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Article: Comparison of EUS and ERCP in the investigation with suspected biliary obstruction caused by choledocholithiasis: a randomized study
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TitleComparison of EUS and ERCP in the investigation with suspected biliary obstruction caused by choledocholithiasis: a randomized study
 
AuthorsLee, YT1
Chan, FKL1
Leung, WK1
Chan, HLY1
Wu, JCY1
Yung, MY1
Ng, EKW1
Lau, JYW1
Sung, JJY1
 
Issue Date2008
 
PublisherMosby, Inc. The Journal's web site is located at http://www.elsevier.com/locate/gie
 
CitationGastrointestinal Endoscopy, 2008, v. 67 n. 4, p. 660-668 [How to Cite?]
DOI: http://dx.doi.org/10.1016/j.gie.2007.07.025
 
AbstractBackground: EUS may be used to reduce the need of diagnostic ERCP. Objective: Our purpose was to investigate the benefits and safety of an EUS-guided versus an ERCP-guided approach in the management of suspected biliary obstructive diseases caused by choledocholithiasis, in whom a US study is not diagnostic. Design: A randomized study. Setting: A university medical unit. Patients: Patients with clinical, biochemical, or radiologic suspicion of biliary obstruction. Interventions: In the EUS group, therapeutic ERCP was performed at the same EUS session if a lesion was found. In the ERCP group, therapeutic treatment was carried out at the discretion of the endoscopist. Main Outcome Measurements: The number of ERCPs avoided, procedure-related complications, and recurrent biliary symptoms on follow-up at 1 year. Results: Thirty-three patients were randomized to EUS and 32 to ERCP. Three patients (9.4%) had failed ERCPs, whereas all EUS procedures were successful. Nine (27.3%) patients in the EUS group were found to have biliary lesions that were all treated by ERCP. In the ERCP group, 7 (22%) patients had biliary lesions detected that were treated in the same session. More patients had serious complications (bleeding, acute pancreatitis, and umbilical abscess) in the ERCP group. One patient in each group had recurrent biliary symptoms during follow-up. With EUS used as a triage tool, diagnostic ERCP and its related complications could be spared in 49 (75.4%) patients. Conclusions: In patients suspected to have biliary obstructive disease, EUS is a safe and accurate test to select patients for therapeutic ERCP. © 2008 American Society for Gastrointestinal Endoscopy.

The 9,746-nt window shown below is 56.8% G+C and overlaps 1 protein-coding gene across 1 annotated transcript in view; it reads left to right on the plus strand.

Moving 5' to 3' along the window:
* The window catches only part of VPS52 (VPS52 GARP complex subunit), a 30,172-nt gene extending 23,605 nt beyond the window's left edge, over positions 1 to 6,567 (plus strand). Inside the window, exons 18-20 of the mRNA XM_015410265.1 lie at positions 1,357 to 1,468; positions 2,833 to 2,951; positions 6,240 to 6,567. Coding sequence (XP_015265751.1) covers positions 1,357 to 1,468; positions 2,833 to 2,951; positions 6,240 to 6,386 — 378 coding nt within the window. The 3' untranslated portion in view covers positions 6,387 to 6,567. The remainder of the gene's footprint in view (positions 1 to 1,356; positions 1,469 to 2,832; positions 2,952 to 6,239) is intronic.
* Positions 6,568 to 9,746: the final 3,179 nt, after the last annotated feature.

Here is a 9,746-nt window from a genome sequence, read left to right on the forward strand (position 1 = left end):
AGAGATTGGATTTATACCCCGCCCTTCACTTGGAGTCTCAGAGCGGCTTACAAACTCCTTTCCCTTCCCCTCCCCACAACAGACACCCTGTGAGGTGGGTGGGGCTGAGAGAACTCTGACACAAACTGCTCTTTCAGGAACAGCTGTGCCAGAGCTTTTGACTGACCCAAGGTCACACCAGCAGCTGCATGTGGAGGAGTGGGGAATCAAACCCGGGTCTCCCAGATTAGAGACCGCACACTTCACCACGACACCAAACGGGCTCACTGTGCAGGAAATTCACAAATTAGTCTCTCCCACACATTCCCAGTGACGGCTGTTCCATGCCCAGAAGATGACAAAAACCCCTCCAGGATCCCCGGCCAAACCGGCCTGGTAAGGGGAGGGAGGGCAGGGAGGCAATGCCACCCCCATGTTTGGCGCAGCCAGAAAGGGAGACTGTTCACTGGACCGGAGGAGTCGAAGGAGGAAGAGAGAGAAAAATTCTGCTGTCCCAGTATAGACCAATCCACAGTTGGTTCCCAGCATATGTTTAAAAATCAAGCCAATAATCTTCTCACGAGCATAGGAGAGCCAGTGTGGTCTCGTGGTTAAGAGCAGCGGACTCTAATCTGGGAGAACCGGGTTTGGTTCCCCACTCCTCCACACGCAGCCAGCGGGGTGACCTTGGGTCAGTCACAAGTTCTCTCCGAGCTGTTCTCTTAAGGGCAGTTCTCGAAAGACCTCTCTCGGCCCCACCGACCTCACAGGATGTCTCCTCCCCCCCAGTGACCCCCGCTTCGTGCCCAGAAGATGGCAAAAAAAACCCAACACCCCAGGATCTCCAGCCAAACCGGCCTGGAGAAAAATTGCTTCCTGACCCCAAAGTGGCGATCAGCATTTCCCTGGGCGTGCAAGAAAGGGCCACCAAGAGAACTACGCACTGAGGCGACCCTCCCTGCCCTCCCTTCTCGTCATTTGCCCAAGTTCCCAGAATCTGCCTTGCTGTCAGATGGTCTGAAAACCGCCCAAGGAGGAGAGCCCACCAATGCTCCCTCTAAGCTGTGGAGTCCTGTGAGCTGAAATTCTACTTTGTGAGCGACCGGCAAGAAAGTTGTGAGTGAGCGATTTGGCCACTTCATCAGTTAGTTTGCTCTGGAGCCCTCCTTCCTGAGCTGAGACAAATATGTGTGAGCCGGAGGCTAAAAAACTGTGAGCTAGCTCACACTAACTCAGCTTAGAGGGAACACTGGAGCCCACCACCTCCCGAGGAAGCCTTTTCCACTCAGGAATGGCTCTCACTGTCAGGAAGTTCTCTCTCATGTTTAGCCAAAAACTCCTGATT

ISSN0016-5107
2013 Impact Factor: 4.900
 
DOIhttp://dx.doi.org/10.1016/j.gie.2007.07.025
 
ReferencesReferences in Scopus
 
DC FieldValue
dc.contributor.authorLee, YT
 
dc.contributor.authorChan, FKL
 
dc.contributor.authorLeung, WK
 
dc.contributor.authorChan, HLY
 
dc.contributor.authorWu, JCY
 
dc.contributor.authorYung, MY
 
dc.contributor.authorNg, EKW
 
dc.contributor.authorLau, JYW
 
dc.contributor.authorSung, JJY
 
dc.date.accessioned2012-09-05T05:28:12Z
 
dc.date.available2012-09-05T05:28:12Z
 
dc.date.issued2008
 
dc.description.abstractBackground: EUS may be used to reduce the need of diagnostic ERCP. Objective: Our purpose was to investigate the benefits and safety of an EUS-guided versus an ERCP-guided approach in the management of suspected biliary obstructive diseases caused by choledocholithiasis, in whom a US study is not diagnostic. Design: A randomized study. Setting: A university medical unit. Patients: Patients with clinical, biochemical, or radiologic suspicion of biliary obstruction. Interventions: In the EUS group, therapeutic ERCP was performed at the same EUS session if a lesion was found. In the ERCP group, therapeutic treatment was carried out at the discretion of the endoscopist. Main Outcome Measurements: The number of ERCPs avoided, procedure-related complications, and recurrent biliary symptoms on follow-up at 1 year. Results: Thirty-three patients were randomized to EUS and 32 to ERCP. Three patients (9.4%) had failed ERCPs, whereas all EUS procedures were successful. Nine (27.3%) patients in the EUS group were found to have biliary lesions that were all treated by ERCP. In the ERCP group, 7 (22%) patients had biliary lesions detected that were treated in the same session. More patients had serious complications (bleeding, acute pancreatitis, and umbilical abscess) in the ERCP group. One patient in each group had recurrent biliary symptoms during follow-up. With EUS used as a triage tool, diagnostic ERCP and its related complications could be spared in 49 (75.4%) patients. Conclusions: In patients suspected to have biliary obstructive disease, EUS is a safe and accurate test to select patients for therapeutic ERCP. © 2008 American Society for Gastrointestinal Endoscopy.